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Farming: The Real Deal

It is easy to forget that the planet we live on is as much alive as we are. Things move and circulate and breathe and die and feed in ancient and unprompted ways. In the age of digital tweets and star gazing apps, we lose that inborn ability to participate in the epic and natural rhythms of life. The part of us that tells us to eat more meat in the colder months, the part of us that can predict the coming of a storm as air pressure drops over the bay. We cannot connect. Things feel disjointed.

These days we need reminders that the earth is not static, it is alive. The seasons are not determined by what Hallmark cards are on display. Local soils are not as dynamic and malleable as the colorful bins of exotic produce in grocery stores suggest.  No wonder why we are so disconnected.

This brings me to, oyster farming (you knew where I was headed with this one, didn’t you?).  The winter has been so long and cold – longer and colder than most –that it has extended the period of time where oysters are not growing.  Normally, things start to warm up a bit in Duxbury this time of year. The birds chirp, and the water temperature rises to level that wakes the oysters from their winter hibernation, allowing them to plump up and heal their chips . That just isn’t happening right now, and it is frustrating for everyone involved – farm to table.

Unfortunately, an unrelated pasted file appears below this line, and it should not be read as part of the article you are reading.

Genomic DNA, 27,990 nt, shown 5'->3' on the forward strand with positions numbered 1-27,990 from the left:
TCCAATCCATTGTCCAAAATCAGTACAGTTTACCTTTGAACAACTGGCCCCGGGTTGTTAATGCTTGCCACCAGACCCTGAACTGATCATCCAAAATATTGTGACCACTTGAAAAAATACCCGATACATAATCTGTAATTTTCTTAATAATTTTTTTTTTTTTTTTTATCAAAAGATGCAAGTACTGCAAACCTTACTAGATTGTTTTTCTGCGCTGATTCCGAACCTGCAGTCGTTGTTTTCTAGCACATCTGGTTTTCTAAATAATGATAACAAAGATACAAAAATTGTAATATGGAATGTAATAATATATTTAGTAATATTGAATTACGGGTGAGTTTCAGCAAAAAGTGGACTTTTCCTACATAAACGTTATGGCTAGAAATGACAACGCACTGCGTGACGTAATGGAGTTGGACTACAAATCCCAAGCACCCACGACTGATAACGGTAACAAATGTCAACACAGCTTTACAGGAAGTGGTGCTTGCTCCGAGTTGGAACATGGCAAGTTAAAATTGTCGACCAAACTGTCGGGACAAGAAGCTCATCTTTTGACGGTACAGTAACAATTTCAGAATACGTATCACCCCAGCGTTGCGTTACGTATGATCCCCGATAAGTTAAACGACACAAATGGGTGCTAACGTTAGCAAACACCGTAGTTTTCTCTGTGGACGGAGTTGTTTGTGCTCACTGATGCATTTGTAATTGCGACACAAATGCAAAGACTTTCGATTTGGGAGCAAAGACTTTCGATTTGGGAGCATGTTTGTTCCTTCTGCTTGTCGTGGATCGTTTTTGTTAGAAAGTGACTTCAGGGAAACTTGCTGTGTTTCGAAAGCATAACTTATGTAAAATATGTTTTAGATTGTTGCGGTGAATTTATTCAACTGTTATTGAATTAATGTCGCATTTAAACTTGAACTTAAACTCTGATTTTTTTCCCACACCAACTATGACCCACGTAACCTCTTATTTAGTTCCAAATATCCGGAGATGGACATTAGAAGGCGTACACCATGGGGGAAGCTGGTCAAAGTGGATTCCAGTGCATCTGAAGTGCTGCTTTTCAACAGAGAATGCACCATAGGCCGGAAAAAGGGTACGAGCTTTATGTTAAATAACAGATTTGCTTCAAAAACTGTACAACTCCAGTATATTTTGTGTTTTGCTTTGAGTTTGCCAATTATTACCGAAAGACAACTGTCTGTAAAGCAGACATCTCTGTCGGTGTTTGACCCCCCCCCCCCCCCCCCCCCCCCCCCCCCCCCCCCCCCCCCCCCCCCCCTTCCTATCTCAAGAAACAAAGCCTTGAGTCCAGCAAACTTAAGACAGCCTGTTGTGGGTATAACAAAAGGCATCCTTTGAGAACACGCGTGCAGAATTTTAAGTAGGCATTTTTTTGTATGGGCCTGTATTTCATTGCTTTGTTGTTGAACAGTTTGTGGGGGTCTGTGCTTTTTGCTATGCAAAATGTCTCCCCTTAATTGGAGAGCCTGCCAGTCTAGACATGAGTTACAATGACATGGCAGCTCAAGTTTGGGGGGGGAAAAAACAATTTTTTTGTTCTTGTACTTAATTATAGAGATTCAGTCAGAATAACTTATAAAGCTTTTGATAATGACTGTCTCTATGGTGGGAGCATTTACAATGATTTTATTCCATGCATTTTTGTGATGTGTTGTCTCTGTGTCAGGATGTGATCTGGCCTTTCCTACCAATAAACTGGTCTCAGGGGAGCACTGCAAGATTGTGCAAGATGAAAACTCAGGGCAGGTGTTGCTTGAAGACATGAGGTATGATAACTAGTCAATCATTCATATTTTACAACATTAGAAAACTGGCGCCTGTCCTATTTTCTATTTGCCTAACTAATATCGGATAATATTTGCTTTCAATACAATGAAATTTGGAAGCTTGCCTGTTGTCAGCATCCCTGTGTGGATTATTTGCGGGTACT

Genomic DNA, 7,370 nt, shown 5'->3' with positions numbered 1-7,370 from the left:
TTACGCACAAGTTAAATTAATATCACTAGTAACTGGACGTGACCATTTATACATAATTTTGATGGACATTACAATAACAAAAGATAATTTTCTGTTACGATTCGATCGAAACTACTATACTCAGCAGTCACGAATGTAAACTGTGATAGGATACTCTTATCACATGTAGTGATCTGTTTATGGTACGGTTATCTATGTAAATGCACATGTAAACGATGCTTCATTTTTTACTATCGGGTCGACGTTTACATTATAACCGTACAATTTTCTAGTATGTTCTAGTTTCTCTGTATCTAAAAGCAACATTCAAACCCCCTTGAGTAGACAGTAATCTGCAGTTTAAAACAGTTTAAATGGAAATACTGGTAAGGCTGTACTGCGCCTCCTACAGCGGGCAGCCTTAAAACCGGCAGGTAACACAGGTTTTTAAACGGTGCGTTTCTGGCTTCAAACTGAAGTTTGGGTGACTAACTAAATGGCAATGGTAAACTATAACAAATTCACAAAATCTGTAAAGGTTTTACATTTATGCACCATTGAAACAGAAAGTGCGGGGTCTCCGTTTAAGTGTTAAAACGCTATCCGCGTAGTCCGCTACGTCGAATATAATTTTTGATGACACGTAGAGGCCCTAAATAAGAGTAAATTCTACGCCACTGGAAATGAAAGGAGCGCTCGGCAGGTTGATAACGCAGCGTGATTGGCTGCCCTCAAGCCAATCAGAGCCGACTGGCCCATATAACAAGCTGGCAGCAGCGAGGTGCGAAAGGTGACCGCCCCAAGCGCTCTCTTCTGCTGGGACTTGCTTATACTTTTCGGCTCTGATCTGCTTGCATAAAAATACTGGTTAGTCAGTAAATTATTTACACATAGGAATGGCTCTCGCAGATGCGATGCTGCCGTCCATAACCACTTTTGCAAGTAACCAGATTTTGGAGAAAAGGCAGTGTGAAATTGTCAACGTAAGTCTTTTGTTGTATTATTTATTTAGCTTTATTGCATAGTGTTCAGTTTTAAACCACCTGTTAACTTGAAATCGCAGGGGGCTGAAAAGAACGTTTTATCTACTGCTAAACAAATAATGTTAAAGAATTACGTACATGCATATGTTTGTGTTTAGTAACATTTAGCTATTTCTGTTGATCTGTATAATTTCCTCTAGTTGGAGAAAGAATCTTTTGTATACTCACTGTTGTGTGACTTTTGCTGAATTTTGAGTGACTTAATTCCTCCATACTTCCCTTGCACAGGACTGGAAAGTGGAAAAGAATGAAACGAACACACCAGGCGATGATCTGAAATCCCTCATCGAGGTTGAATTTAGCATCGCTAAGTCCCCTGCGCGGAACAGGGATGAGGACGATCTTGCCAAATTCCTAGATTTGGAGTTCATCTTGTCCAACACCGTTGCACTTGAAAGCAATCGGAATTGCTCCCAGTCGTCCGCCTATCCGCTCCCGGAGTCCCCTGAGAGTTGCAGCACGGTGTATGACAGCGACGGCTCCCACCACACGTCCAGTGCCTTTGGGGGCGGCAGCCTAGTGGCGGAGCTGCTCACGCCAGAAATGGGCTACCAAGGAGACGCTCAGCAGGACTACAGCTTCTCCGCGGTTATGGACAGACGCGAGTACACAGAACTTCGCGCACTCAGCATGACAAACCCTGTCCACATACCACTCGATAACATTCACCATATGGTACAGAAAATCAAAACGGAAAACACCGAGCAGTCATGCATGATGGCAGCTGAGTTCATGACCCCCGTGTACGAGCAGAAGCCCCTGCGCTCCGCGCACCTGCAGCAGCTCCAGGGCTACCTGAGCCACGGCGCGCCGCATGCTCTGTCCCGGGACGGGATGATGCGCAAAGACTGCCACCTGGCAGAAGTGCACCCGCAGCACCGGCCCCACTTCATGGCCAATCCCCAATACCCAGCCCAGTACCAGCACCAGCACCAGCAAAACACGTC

This is where both the beauty and difficulty of working with a small farm lies. Everyone these days wants to work directly with Farmer Joe because there is real environmental and social value in doing so. When you work directly with a small farm you have fresher product, more transparency and accountability, better customer service, and hotter sales girls (ahem). You also are supporting local economies and in the case of Island Creek, supporting one of the most sustainable products out there.  But this also means that you are more directly affected by what happens on that small farm – natural disasters, a broken leg, a long winter.

It might seem incredulous that in 2014, we cannot control output with factory-like precision. But this is REAL farming.  Not the synthetic, seasonless magic of Monsanto seeds and Tyson Chicken wings. On the farm, we are as strategic and responsible as possible, but are ultimately vulnerable to factors that we cannot ever possibly control.  Like the pastoral generations of farmers before us, our sustenance and livelihood are at the mercy of nature. We must respect the process, however frustrating, and know that warmer days are ahead.


★ Michelle Wong is the newest member of the ICO sales team. She worked on the farm for many years before returning to ICO after she finished college. ★